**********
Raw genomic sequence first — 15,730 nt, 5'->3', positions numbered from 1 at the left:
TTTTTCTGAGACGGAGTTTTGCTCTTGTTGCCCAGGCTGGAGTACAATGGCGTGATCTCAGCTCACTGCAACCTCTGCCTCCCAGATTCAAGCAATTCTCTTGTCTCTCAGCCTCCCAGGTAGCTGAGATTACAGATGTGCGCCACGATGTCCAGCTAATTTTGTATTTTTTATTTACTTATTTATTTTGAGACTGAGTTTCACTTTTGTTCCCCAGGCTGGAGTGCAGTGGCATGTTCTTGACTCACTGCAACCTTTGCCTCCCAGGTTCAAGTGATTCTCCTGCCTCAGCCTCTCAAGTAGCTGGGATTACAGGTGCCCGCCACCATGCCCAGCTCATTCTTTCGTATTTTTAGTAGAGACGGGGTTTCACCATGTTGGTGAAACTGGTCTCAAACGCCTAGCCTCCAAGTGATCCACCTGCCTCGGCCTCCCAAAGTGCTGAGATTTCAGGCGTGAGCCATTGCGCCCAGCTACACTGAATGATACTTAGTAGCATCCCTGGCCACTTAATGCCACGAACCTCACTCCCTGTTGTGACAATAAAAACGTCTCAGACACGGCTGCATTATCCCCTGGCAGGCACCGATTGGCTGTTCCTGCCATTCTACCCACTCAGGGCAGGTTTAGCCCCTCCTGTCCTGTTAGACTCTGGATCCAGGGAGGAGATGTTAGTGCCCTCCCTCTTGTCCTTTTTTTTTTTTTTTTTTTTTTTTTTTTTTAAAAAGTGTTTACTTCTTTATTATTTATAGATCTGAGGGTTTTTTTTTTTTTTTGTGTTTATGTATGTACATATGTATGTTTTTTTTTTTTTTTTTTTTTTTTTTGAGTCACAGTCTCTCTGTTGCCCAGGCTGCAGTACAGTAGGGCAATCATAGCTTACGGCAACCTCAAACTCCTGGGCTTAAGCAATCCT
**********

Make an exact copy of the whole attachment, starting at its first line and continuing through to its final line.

Raw genomic sequence first — 15,730 nt, 5'->3', positions numbered from 1 at the left:
TTTTTCTGAGACGGAGTTTTGCTCTTGTTGCCCAGGCTGGAGTACAATGGCGTGATCTCAGCTCACTGCAACCTCTGCCTCCCAGATTCAAGCAATTCTCTTGTCTCTCAGCCTCCCAGGTAGCTGAGATTACAGATGTGCGCCACGATGTCCAGCTAATTTTGTATTTTTTATTTACTTATTTATTTTGAGACTGAGTTTCACTTTTGTTCCCCAGGCTGGAGTGCAGTGGCATGTTCTTGACTCACTGCAACCTTTGCCTCCCAGGTTCAAGTGATTCTCCTGCCTCAGCCTCTCAAGTAGCTGGGATTACAGGTGCCCGCCACCATGCCCAGCTCATTCTTTCGTATTTTTAGTAGAGACGGGGTTTCACCATGTTGGTGAAACTGGTCTCAAACGCCTAGCCTCCAAGTGATCCACCTGCCTCGGCCTCCCAAAGTGCTGAGATTTCAGGCGTGAGCCATTGCGCCCAGCTACACTGAATGATACTTAGTAGCATCCCTGGCCACTTAATGCCACGAACCTCACTCCCTGTTGTGACAATAAAAACGTCTCAGACACGGCTGCATTATCCCCTGGCAGGCACCGATTGGCTGTTCCTGCCATTCTACCCACTCAGGGCAGGTTTAGCCCCTCCTGTCCTGTTAGACTCTGGATCCAGGGAGGAGATGTTAGTGCCCTCCCTCTTGTCCTTTTTTTTTTTTTTTTTTTTTTTTTTTTTTAAAAAGTGTTTACTTCTTTATTATTTATAGATCTGAGGGTTTTTTTTTTTTTTTGTGTTTATGTATGTACATATGTATGTTTTTTTTTTTTTTTTTTTTTTTTTTGAGTCACAGTCTCTCTGTTGCCCAGGCTGCAGTACAGTAGGGCAATCATAGCTTACGGCAACCTCAAACTCCTGGGCTTAAGCAATCCT